Wednesday, December 10, 2014

Chapter 33 - First Draft: Part 2 - The Logic of Modern Physics

Korzybski: A Biography (Free Online Edition)
Copyright © 2014 (2011) by Bruce I. Kodish 
All rights reserved. Copyright material may be quoted verbatim without need for permission from or payment to the copyright holder, provided that attribution is clearly given and that the material quoted is reasonably brief in extent.

Among his new correspondents was Percy Williams Bridgman (1882–1961), a specialist in high-pressure physics who would eventually receive the 1946 Nobel Physics Prize for his work. Bridgman, who spent his entire professional career at Harvard, was also struggling to make sense of both relativity theory and “the new quantum messes”. Very much a practical experimentalist, he described himself to Korzybski as “one of those dirty physicists, all of whose time is occupied with the highly unabstract work of discovering whiskers on the suspensions of galvanometers or rubbing dirt from electrical contacts.”(9) However, what immediately attracted Korzybski’s interest in Bridgman was the physicist’s theoretical foray into scientific methodology with his book, published earlier in 1927, The Logic of Modern Physics. In it, Bridgman introduced the notion of “the operational point of view” to understand scientific formulating (this was called “operationism” or “operationalism” by others). Bridgman wrote: “In general we mean by any concept nothing more than a set of operations; the concept is synonymous with the corresponding set of operations.”(10)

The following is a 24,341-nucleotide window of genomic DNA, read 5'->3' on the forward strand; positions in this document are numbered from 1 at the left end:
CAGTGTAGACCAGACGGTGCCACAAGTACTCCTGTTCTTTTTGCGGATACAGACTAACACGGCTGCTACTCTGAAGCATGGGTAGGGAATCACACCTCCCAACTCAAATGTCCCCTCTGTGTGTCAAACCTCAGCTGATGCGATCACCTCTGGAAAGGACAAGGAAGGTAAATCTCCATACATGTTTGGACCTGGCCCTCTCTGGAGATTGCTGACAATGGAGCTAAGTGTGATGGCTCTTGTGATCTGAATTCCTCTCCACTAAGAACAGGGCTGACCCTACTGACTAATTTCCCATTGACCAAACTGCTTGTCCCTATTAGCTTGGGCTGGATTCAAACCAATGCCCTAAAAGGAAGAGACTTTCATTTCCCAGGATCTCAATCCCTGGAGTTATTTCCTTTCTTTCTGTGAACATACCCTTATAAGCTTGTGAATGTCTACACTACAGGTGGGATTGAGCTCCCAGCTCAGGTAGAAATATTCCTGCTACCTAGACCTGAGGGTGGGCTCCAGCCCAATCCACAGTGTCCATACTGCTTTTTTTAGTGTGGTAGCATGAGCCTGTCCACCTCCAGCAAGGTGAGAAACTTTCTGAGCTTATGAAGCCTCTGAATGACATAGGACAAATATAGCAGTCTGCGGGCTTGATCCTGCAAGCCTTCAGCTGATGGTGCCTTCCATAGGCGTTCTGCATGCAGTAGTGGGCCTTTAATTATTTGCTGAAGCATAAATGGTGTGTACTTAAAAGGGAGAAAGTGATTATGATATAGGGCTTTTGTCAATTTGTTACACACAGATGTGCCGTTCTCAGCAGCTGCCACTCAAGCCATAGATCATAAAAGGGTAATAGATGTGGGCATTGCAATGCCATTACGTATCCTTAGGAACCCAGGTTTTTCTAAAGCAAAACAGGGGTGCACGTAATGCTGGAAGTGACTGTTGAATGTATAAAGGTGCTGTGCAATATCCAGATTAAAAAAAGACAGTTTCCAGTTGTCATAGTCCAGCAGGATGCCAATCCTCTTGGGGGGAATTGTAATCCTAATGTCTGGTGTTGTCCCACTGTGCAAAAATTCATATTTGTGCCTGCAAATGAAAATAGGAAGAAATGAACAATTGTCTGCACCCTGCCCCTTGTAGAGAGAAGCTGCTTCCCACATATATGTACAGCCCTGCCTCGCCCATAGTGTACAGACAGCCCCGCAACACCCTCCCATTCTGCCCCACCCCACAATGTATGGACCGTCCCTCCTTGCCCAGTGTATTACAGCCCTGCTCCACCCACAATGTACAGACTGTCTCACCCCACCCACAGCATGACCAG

Percy William Bridgman (1946)

Echoing Mach’s positivism and Peirce’s pragmatism, Bridgman was attempting to ‘clean house’ in physics, to sweep away the cobwebs of “meaningless questions” which threatened to stall further progress in the science. While focusing on physics, Bridgman acknowledged the possibility of applying this approach to moral, philosophical, and social questions as well. The book would go on to have a major influence on psychology and the social sciences by means of the notion of the “operational definition”.

In early July 1927 after reading 
The Logic of Modern Physics, Alfred wrote to Keyser and noted some of his problems with it. Nonetheless, Alfred was not inclined to focus on the flaws of Bridgman’s work. As he told Keyser, “The book is an important event in my private life.”(11) He was soon enthusiastically recommending it to others. More than anything else, The Logic of Modern Physics appealed to Korzybski because Bridgman’s operational approach—in however limited a way—partook in the kind of “behaviouristic” attitude Alfred had found so fruitful in his own work. This was not to be confused with the narrow psychological ‘behaviorism’ of people like John Watson, but rather resulted from looking at all fields of knowledge—mathematics and physics included—as forms of human behavior and language.

Korzybski saw